Turning Wood into Art: The Jane and Arthur Mason Collection

By Suzanne Ramljak; Michael W. Monroe et al. | Go to book overview
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The First Year

Arthur K. Mason

The first twelve months of collecting turned wood were the most memorable period in our collecting adventure. Jane and I became excited about the craft as soon as we saw our first exhibit at the Renwick Gallery, "The Art of Turned-Wood Bowls" from the Edward Jacobson collection. My father had been a forester, a graduate of Yale Forestry School in 1911, and he instilled in me a great love for the tree and the forest. We bought our first piece in June of 1986 at a craft shop in the hills of West Virginia, one week after our visit to the Renwick Gallery. Within a year, we had assembled a collection of more than one hundred pieces. It was not my fault that the number was so low. I never met a bowl I did not like. Fortunately, Jane had, and through her influence the collection has achieved the level of quality that distinguishes it today.

When we began this journey in 1986, turned wood had few collectors--Irving Lipton, Sam Rosenfeld, Nathan Ansell, and Ron Wornick were among them. More than a decade later, the field is burgeoning with new enthusiasts.

At the outset, we decided that if we were to become collectors it would be better if we learned more about wood turning. So we looked in the catalogue of the Jacobson show and searched for an artist whose work we liked and who lived nearby. We settled on David Ellsworth from Quakertown, Pennsylvania. Having more nerve than good manners we found his number, called him up, and invited ourselves to spend the weekend with him and his wife to learn about wood turning. Finding David and Wendy's home in the woods is an adventure in itself, and I think God has decided that not everyone is entitled to know where they live. We stayed down the road and spent the weekend talking about wood turning and wood turners and everything else in life. In the course of the stay, Jane noticed an unopened computer box in the corner, and David explained that he had not learned how to use it. He got a computer lesson out of the deal, and we acquired two pieces; a third--the "football" of redwood lace burl--was still on the lathe. Most important, we better understood what to look for in collecting turned-wood bowls. It was a good place to start.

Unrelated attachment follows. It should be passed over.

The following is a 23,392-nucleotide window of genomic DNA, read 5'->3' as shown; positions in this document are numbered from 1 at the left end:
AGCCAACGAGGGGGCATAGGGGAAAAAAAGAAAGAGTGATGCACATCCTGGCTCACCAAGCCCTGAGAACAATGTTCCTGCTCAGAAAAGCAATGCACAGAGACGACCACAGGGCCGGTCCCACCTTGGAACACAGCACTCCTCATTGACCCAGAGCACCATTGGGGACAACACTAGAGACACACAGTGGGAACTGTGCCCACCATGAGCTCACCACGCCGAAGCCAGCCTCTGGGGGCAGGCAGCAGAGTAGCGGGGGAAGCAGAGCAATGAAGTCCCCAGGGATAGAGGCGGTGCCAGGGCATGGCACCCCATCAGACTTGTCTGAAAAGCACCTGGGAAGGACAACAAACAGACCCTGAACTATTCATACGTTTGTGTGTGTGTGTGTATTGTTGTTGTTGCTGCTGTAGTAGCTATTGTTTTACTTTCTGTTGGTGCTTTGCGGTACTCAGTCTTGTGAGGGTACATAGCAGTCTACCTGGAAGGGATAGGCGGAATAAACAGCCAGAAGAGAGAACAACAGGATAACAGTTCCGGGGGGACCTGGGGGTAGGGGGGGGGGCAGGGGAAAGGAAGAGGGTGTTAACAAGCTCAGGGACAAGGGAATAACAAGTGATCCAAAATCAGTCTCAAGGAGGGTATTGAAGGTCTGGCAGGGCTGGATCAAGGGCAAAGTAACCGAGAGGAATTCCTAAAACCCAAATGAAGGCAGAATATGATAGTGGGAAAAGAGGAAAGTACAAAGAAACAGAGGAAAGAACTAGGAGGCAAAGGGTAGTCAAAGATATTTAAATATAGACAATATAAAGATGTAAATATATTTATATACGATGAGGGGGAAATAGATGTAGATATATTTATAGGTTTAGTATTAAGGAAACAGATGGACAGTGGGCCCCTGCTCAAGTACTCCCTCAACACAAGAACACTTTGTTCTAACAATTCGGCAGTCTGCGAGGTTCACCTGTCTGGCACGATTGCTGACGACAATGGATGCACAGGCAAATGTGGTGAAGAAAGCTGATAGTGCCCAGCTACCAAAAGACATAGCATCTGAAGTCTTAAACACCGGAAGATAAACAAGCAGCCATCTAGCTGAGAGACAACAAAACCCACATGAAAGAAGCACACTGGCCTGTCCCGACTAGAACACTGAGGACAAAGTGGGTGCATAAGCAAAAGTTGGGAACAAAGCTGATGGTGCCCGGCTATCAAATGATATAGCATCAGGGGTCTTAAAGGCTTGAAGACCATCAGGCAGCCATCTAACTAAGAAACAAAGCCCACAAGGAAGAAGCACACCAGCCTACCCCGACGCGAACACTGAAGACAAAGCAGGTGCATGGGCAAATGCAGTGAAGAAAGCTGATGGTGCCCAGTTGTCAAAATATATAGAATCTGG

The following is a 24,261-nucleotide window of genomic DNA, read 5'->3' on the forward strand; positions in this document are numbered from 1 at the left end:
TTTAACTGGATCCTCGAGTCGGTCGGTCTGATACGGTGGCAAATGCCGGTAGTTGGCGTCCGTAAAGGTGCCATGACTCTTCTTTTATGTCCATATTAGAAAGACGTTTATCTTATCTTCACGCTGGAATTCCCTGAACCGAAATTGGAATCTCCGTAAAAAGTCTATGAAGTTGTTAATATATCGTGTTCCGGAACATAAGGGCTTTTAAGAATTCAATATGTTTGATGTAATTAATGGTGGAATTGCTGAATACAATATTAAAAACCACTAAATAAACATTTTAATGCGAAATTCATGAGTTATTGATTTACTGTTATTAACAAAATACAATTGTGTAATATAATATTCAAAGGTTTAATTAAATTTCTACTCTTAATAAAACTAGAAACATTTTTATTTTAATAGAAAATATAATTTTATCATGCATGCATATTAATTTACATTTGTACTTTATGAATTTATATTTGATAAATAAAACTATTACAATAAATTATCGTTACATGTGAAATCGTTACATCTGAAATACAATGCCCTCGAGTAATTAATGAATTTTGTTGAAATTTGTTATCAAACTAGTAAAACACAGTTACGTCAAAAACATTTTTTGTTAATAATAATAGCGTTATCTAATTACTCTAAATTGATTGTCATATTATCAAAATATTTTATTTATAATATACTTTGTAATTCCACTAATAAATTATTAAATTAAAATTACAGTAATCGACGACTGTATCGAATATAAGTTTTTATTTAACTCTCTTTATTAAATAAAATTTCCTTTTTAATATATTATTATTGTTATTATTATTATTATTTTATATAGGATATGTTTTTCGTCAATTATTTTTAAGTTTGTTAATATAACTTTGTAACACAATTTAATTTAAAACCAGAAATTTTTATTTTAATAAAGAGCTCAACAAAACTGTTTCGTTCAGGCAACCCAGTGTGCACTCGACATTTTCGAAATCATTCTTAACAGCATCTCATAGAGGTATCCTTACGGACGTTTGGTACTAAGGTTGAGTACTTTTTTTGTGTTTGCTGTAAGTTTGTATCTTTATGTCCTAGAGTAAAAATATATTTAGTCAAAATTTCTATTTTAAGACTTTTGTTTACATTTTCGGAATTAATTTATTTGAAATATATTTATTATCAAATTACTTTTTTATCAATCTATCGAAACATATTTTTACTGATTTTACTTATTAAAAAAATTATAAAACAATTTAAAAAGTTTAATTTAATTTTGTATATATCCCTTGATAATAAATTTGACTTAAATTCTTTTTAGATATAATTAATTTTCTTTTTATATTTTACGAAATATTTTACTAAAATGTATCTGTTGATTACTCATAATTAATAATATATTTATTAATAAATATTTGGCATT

David is one of the leading theoreticians in the field and one of the most innovative. As a teacher, lecturer, and exhibitor, he is constantly exploring new ways to make the wood express itself through the lathe. We learned how wood and form work together in harmony, especially in his work. Picking up each of his amazingly lightweight bowls, we realized that, as a former ceramist, he had translated the discipline of making the thin walls of a clay bowl into his wood turning. Revered by all in the field for his insight and skill, David can turn a piece of wood that barely holds together. (See, for example, plate 11.) Though we have donated four of his pieces to major museums, we still have more than sixty pieces of his work.

Our next memorable experience came in December 1986 when we visited Atlanta and, with David's introduction, met Ed Moulthrop, already an established giant in this infant art form. In the Signature Gallery, which represented Moulthrop in Atlanta, I inquired about other turners. The proprietor, in her best Georgia drawl, said, "This is Maawwwlthrop country," and added she knew nothing about other turners, with one exception--Ed's son Phil. Ed and his wife, Mae, are a wonderful courtly couple who showed us all over their stunning rambling home, which serves as salon, gallery, and studio with an outside woodpile. There we saw

David Ellsworth. Untitled Vessel. 1987. (see plate 12)

-11-

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